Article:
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From handwritten to generated—Cohere's SDK journey

From handwritten to generated—Cohere's SDK journey

Cohere is one of the leading companies in today’s AI rush. Cohere is known for its Retrieval Augmented Generation (RAG) toolkit that allows LLMs to accurately answer questions and perform tasks. Developers use Cohere’s API to accomplish this—and, often, rely on its SDK to make those API calls.

Today, Cohere builds its SDKs on Fern. Prior to Fern, Cohere dealt with a classic SDK challenge. Like most dev-products, their users utilized a variety of languages. This created a design problem: each language had different type systems, primitives, and concurrency models. Accordingly, if the SDKs across languages were line-for-line alike, they would implicitly be compromising advantages boasted by each language.

For instance, TypeScript has a native type system. It supports convenient features like discriminated unions, helpful for handling deserialized objects in a type-safe manner. Other languages like Go have no such first-class language support. So Cohere needed to generate SDKs that offered symmetrical support for Cohere’s API with asymmetrical design patterns. Anything else would be short-sighted.

Fern enabled Cohere to deliver idiomatic SDKs without having to staff an SDK team. If we were to say it in CS 101 terms, Cohere reduced an O(n) problem to O(1) via Fern. Today, Cohere doesn’t have to spend time triaging hordes of small SDK errors. Instead, they focus on crafting a centralized, tightly-defined OpenAPI spec that encompasses requests, responses, errors, and examples. Cohere entrusts Fern to take care of the rest—SDK generation alongside publishing to targets like GitHub and package managers (e.g. npm, PyPI).

Let’s discuss Cohere’s implementation in detail.

Cohere used to rely on handwritten SDKs

Prior to discovering a robust automation tool like Fern, Cohere published a Go and Typescript SDK. However, both SDKs required significant maintenance, stealing (expensive) engineering team. In short, handwriting SDKs was simultaneously time-consuming and low-quality—human error creates inconsistent practices and poor code. Additionally, because SDKs were staffed by different engineers with different issue stacks, they were updated at different frequencies. This created a drift in feature coverage between SDKs.

This put Cohere in a tricky spot. SDKs had profuse errors and were collectively inconsistent. GitHub issues sometimes took months to resolve. Eventually, Cohere decided they needed to explore auto-generated SDKs. After evaluating severals tools, they settled on Fern.

Fern appealed to Cohere for a few reasons. First, it was open-source. This addressed some reasonable concerns about underlying transparency. It also dissolved fears of being commercially locked-in to a closed-source solution. Second, Fern worked with the widely accepted OpenAPI spec. And third—and most importantly—Fern could seamlessly generate well-designed, tightly-written SDKs for both Go and Typescript.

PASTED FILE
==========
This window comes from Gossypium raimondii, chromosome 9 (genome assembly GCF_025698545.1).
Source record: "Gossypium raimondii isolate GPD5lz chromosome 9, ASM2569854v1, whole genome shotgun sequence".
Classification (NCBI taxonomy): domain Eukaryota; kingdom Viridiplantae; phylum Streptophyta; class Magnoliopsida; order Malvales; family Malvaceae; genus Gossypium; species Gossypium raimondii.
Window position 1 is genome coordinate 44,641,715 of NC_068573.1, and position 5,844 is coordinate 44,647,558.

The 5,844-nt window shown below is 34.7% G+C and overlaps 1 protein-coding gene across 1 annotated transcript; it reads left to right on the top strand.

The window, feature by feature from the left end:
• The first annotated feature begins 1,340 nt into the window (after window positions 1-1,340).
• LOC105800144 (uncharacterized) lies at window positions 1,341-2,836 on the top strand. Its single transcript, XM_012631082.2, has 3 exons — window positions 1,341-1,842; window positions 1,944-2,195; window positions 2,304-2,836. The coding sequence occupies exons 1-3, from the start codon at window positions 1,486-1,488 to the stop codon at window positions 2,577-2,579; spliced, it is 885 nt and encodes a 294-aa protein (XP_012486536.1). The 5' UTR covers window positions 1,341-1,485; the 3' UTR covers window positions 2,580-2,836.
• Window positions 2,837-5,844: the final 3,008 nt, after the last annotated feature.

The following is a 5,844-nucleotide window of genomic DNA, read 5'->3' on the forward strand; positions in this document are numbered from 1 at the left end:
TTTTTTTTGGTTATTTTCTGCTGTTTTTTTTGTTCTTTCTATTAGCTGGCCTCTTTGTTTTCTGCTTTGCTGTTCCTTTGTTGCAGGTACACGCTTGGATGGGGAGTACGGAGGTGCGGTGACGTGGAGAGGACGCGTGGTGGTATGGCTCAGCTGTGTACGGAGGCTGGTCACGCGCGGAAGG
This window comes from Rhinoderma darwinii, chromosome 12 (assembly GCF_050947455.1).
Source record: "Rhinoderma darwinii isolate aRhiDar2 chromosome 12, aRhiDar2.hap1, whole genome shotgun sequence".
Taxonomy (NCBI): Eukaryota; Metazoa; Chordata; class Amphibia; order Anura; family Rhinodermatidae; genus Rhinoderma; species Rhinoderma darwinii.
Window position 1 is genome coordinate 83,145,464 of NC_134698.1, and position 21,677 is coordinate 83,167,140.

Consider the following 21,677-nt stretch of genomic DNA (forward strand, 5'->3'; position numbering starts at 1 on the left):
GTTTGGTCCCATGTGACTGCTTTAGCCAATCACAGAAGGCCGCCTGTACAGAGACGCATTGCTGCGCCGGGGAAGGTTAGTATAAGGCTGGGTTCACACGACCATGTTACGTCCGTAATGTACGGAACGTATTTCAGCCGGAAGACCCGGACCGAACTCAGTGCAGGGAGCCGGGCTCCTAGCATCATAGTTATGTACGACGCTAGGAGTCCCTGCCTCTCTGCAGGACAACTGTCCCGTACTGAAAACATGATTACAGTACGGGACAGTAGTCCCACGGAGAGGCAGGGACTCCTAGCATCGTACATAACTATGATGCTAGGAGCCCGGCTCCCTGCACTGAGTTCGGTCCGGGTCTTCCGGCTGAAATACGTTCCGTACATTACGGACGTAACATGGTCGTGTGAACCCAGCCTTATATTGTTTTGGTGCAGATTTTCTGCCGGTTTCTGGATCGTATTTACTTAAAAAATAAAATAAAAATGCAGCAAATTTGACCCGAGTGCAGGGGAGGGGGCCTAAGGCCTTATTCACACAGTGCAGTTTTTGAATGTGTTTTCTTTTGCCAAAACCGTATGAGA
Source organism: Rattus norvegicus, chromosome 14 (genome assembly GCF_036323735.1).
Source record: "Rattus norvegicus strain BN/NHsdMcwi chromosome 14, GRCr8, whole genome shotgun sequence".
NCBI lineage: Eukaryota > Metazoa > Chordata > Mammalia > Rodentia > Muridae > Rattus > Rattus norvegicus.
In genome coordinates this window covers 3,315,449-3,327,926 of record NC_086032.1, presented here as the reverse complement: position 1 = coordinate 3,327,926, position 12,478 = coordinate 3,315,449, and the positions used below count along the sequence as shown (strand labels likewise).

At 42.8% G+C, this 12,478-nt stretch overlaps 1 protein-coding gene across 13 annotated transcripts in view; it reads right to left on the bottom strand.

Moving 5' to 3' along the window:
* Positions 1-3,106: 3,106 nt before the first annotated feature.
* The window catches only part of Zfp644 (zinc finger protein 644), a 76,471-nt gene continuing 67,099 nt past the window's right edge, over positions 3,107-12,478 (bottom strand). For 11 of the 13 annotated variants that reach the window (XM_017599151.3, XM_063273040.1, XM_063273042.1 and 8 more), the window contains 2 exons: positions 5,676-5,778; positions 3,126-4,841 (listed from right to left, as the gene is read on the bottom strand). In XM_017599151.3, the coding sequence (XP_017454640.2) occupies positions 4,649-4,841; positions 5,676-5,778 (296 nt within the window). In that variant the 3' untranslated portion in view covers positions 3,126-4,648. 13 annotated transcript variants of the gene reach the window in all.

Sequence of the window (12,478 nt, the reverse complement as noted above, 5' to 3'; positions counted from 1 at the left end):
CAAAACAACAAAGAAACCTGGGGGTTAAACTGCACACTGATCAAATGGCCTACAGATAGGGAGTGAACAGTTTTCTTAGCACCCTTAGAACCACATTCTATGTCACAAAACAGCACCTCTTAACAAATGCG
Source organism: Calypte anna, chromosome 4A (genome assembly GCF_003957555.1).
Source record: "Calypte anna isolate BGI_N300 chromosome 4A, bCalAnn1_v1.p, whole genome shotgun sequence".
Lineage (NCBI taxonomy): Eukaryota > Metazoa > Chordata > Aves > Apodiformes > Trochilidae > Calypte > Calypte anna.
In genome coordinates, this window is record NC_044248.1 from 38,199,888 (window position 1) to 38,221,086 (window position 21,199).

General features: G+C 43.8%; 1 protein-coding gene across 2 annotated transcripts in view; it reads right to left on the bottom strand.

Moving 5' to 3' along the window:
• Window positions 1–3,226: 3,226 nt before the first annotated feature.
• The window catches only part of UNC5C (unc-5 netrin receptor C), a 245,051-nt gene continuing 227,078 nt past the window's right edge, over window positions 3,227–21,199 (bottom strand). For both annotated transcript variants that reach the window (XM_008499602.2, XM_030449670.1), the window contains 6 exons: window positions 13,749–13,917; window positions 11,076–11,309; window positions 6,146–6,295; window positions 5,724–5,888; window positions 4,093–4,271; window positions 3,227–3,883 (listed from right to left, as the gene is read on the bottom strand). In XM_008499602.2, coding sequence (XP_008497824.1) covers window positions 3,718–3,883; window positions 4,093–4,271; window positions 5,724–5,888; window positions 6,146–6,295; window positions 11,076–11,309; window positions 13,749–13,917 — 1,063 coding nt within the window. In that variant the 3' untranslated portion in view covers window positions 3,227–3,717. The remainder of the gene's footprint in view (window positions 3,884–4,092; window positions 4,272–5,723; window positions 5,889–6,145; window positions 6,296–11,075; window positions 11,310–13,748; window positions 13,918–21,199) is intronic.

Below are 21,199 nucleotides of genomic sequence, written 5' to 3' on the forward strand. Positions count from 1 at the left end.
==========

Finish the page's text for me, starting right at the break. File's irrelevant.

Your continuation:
Within months, the results were obvious. GitHub issues were resolved in days. SDKs stayed auto-updated and consistent across repositories. This meant less errors, less developer hours, and better SDK experiences for users.

Today, Cohere continues to build its Typescript and Go SDKs via Fern. Let’s dive into how.

How Cohere uses Fern

Cohere manages an internal monorepo where they build their OpenAPI spec. OpenAPI, previously known as Swagger, is an open-source API specification. Cohere then syncs their OpenAPI repo with a separate repo centered around Fern’s specification file. From there, the SDKs are built, including the TypeScript SDK and Go SDK.

Cohere’s TypeScript SDK

The TypeScript SDK was Cohere’s first SDK re-vamp powered by Fern. Typescript was an apt choice given its wide-spread popularity for both frontend and backend applications.

Cohere’s TypeScript SDK can be installed via npm, yarn, or whatever package manager is preferred. It can be easily imported and configured with an API key thereafter.

import { CohereClient } from "cohere-ai";

const cohere = new CohereClient({
    token: "YOUR_API_KEY",
});

Cohere’s SDK offers async functionality. This is particularly helpful because AI processing often takes non-trivial time.

(async () => {
    const response = await cohere.chat({
        message: "Hello cohere!",
    });

    console.log("Response: ", response);
})();

Cohere’s Javascript SDK also has functionality to support streaming, directly plugging into streaming API endpoints.

(async () => {
    const stream = await cohere.chatStream({
        message: "Hello cohere!",
    });

    for await (const chat of stream) {
        if (chat.eventType === "text-generation") {
            process.stdout.write(chat.text);
        }
    }
})();

All of these functions are strongly-typed, making them easy to explore in modern text editors such as VSCode.

Cohere’s Go SDK

After TypeScript, Cohere launched Go. Go has more limitations than Typescript when it comes to type-safety. For instance, TypeScript supports discriminated unions—helpful for handling deserialized objects in a type-safe way. However, Go has no equivalent out-of-the-box support. Regardless, Fern makes it easy to export a Go SDK from the same origin as the TypeScript SDK’s, all without compromising TypeScript’s type-safety.

Reading time

3 to 5 minutes

Industry

AI

Fern Stack

Docs + API

Date

Jan 20, 2024

Author

Danny Fern

Time to value

1 month